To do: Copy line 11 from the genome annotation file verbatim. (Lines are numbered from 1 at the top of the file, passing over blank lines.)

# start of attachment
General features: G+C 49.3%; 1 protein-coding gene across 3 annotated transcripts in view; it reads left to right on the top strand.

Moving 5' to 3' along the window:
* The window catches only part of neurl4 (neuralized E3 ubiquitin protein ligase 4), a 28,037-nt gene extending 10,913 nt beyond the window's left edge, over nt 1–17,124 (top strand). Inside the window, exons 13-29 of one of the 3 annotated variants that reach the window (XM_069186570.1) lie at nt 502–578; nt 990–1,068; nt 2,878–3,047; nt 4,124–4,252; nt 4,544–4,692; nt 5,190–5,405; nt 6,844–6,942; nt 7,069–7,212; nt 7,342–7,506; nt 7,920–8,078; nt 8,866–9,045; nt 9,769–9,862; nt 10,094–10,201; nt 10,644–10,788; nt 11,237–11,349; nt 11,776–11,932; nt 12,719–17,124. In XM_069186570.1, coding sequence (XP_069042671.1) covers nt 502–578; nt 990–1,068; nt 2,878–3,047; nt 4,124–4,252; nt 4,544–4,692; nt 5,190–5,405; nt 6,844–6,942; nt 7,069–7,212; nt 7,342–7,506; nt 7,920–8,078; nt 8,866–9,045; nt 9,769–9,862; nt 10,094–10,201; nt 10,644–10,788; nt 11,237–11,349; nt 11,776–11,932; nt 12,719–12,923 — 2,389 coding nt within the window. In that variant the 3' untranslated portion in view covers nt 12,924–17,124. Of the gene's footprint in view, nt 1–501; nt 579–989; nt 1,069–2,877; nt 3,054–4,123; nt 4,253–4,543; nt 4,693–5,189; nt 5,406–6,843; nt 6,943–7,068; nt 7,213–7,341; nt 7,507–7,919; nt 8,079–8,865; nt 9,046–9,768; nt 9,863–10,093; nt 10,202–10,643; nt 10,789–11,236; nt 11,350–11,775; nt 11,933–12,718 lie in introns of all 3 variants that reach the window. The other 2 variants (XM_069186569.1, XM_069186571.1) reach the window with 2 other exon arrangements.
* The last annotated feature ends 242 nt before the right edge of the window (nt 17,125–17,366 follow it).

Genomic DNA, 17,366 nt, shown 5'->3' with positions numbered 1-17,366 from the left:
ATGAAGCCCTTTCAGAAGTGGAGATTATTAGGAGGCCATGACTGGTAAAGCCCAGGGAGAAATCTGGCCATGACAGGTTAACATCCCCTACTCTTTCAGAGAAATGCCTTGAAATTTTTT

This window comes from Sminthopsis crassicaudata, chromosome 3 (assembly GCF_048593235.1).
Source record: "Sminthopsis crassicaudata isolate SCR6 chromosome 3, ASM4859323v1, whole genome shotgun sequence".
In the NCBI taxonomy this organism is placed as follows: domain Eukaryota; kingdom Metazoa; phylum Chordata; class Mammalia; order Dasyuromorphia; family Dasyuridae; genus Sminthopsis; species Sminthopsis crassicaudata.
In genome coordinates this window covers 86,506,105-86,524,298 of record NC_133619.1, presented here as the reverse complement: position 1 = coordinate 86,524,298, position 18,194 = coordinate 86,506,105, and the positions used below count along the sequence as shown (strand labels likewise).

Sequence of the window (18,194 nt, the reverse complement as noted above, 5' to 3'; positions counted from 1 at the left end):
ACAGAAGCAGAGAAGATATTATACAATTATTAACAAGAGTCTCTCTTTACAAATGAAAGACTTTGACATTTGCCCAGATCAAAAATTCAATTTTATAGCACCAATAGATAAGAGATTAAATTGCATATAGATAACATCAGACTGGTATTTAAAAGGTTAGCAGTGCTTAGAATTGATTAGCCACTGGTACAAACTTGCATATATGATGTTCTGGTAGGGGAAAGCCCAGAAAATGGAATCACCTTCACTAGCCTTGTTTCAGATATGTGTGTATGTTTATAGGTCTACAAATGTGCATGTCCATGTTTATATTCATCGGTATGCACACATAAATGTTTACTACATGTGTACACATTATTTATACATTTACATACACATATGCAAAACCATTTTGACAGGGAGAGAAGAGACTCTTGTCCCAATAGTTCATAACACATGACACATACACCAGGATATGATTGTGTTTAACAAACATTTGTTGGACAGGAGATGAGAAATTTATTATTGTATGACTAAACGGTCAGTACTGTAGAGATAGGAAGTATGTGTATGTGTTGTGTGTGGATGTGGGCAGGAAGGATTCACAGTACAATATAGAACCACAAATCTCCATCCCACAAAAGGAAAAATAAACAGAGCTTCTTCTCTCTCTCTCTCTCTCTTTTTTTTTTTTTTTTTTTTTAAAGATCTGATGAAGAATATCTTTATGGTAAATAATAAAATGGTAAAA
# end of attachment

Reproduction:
Sequence of the window (18,194 nt, the reverse complement as noted above, 5' to 3'; positions counted from 1 at the left end):